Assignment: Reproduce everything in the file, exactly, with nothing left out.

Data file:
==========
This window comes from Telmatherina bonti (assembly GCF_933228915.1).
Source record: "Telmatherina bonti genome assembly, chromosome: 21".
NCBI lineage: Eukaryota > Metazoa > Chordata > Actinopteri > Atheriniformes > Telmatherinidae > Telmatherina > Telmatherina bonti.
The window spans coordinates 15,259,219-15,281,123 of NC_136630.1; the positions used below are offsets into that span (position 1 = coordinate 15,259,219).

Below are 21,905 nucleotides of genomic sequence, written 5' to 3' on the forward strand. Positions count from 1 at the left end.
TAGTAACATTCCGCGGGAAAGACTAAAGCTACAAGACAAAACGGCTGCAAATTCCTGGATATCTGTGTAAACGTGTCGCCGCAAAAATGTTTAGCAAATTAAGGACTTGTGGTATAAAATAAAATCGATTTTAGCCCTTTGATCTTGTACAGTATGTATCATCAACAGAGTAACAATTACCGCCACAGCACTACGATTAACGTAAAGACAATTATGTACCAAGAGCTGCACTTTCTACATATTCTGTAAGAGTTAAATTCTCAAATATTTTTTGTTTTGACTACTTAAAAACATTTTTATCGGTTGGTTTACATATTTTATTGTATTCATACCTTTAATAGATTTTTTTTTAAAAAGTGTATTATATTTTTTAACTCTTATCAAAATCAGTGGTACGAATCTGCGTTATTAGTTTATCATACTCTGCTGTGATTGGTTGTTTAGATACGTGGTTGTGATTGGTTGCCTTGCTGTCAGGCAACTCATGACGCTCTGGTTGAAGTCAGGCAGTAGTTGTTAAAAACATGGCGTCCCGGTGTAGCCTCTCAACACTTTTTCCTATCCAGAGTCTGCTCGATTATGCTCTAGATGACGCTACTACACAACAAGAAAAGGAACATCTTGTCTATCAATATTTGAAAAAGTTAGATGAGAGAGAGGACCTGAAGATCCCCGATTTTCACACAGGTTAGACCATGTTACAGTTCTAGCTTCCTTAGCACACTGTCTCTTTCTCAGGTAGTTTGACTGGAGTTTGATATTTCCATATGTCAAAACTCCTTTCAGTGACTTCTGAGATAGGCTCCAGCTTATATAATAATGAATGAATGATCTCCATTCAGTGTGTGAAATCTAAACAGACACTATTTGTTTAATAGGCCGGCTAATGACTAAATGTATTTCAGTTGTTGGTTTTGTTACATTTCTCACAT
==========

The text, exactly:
This window comes from Telmatherina bonti (assembly GCF_933228915.1).
Source record: "Telmatherina bonti genome assembly, chromosome: 21".
NCBI lineage: Eukaryota > Metazoa > Chordata > Actinopteri > Atheriniformes > Telmatherinidae > Telmatherina > Telmatherina bonti.
The window spans coordinates 15,259,219-15,281,123 of NC_136630.1; the positions used below are offsets into that span (position 1 = coordinate 15,259,219).

Below are 21,905 nucleotides of genomic sequence, written 5' to 3' on the forward strand. Positions count from 1 at the left end.
TAGTAACATTCCGCGGGAAAGACTAAAGCTACAAGACAAAACGGCTGCAAATTCCTGGATATCTGTGTAAACGTGTCGCCGCAAAAATGTTTAGCAAATTAAGGACTTGTGGTATAAAATAAAATCGATTTTAGCCCTTTGATCTTGTACAGTATGTATCATCAACAGAGTAACAATTACCGCCACAGCACTACGATTAACGTAAAGACAATTATGTACCAAGAGCTGCACTTTCTACATATTCTGTAAGAGTTAAATTCTCAAATATTTTTTGTTTTGACTACTTAAAAACATTTTTATCGGTTGGTTTACATATTTTATTGTATTCATACCTTTAATAGATTTTTTTTTAAAAAGTGTATTATATTTTTTAACTCTTATCAAAATCAGTGGTACGAATCTGCGTTATTAGTTTATCATACTCTGCTGTGATTGGTTGTTTAGATACGTGGTTGTGATTGGTTGCCTTGCTGTCAGGCAACTCATGACGCTCTGGTTGAAGTCAGGCAGTAGTTGTTAAAAACATGGCGTCCCGGTGTAGCCTCTCAACACTTTTTCCTATCCAGAGTCTGCTCGATTATGCTCTAGATGACGCTACTACACAACAAGAAAAGGAACATCTTGTCTATCAATATTTGAAAAAGTTAGATGAGAGAGAGGACCTGAAGATCCCCGATTTTCACACAGGTTAGACCATGTTACAGTTCTAGCTTCCTTAGCACACTGTCTCTTTCTCAGGTAGTTTGACTGGAGTTTGATATTTCCATATGTCAAAACTCCTTTCAGTGACTTCTGAGATAGGCTCCAGCTTATATAATAATGAATGAATGATCTCCATTCAGTGTGTGAAATCTAAACAGACACTATTTGTTTAATAGGCCGGCTAATGACTAAATGTATTTCAGTTGTTGGTTTTGTTACATTTCTCACAT